Thatcherism’s Bellicose Soul
LONDON – Margaret Thatcher was Britain’s greatest twentieth-century peacetime prime minister. In the 1980’s, the near-simultaneous crisis of communism in the East and social democracy in the West gave her the opportunity to do great deeds. But it required a great leader to take advantage of it.
Her relationship with Soviet leader Mikhail Gorbachev opened up the way to ending the Cold War; her privatization policies showed the world how to dismantle state socialism. The neo-liberal revival of the 1980’s will always be known as the Reagan-Thatcher revolution.
She was also the most divisive British prime minister of modern times, admired and reviled in equal measure, owing as much to the self-righteous way she pursued her policies as to the policies themselves. She rightly described herself as a “conviction politician.” A conviction is a settled belief that brooks no argument. And she did not deign to conciliate, instead dividing the political world into “us” and “them.” “Where there is error, may we bring truth,” she announced on her entry to No. 10 Downing Street, quoting Saint Francis of Assisi.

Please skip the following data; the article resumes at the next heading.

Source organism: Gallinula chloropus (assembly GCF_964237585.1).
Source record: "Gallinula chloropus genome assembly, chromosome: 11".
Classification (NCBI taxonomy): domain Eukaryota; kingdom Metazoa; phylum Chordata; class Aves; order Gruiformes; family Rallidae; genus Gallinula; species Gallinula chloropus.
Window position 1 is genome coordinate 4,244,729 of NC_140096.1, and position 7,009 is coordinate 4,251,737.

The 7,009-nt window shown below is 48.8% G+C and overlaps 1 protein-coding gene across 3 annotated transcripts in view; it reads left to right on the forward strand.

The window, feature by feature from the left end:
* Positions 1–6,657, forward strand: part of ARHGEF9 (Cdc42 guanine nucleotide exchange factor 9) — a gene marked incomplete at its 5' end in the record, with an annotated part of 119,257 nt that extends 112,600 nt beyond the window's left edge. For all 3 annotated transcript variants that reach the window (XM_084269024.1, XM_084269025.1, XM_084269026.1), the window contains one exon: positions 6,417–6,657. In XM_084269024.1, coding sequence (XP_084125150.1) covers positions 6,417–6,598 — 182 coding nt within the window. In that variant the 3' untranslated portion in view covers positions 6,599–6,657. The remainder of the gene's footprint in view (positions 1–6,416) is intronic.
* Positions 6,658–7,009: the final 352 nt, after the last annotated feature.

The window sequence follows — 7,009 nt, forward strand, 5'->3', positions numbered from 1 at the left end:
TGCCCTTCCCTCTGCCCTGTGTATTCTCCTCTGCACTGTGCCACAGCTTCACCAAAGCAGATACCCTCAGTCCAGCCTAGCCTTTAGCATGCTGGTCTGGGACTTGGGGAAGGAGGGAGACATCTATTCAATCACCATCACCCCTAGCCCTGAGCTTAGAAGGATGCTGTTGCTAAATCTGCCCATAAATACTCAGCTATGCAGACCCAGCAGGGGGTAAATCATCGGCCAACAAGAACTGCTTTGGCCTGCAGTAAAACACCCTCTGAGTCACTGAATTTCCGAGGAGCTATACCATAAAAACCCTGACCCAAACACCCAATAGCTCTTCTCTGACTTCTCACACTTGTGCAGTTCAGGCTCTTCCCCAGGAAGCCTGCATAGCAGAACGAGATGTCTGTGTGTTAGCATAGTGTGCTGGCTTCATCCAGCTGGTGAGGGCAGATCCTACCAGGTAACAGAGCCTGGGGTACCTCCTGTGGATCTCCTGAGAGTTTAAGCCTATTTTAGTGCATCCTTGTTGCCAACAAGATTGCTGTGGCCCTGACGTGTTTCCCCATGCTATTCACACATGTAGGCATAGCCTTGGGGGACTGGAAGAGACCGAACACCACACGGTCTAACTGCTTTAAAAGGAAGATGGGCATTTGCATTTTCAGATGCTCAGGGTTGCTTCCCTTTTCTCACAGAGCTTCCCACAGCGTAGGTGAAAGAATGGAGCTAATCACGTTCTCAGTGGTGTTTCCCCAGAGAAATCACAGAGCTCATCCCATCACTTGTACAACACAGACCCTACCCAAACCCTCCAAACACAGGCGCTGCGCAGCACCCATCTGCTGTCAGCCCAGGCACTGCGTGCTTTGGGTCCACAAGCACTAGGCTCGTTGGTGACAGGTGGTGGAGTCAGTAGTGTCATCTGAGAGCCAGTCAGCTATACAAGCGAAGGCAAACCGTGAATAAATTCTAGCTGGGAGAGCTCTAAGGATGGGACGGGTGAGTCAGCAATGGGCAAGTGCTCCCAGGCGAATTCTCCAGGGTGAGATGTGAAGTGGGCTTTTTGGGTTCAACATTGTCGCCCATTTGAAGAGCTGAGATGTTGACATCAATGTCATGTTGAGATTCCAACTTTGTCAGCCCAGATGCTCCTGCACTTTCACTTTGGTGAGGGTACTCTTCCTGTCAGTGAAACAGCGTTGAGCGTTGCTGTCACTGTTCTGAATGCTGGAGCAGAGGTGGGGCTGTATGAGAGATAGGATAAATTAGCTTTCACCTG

We hope you're enjoying Project Syndicate.
To continue reading, subscribe now.
Get unlimited access to PS premium content, including in-depth commentaries, book reviews, exclusive interviews, On Point, the Big Picture, the PS Archive, and our annual year-ahead magazine.
Already have an account or want to create one? Log in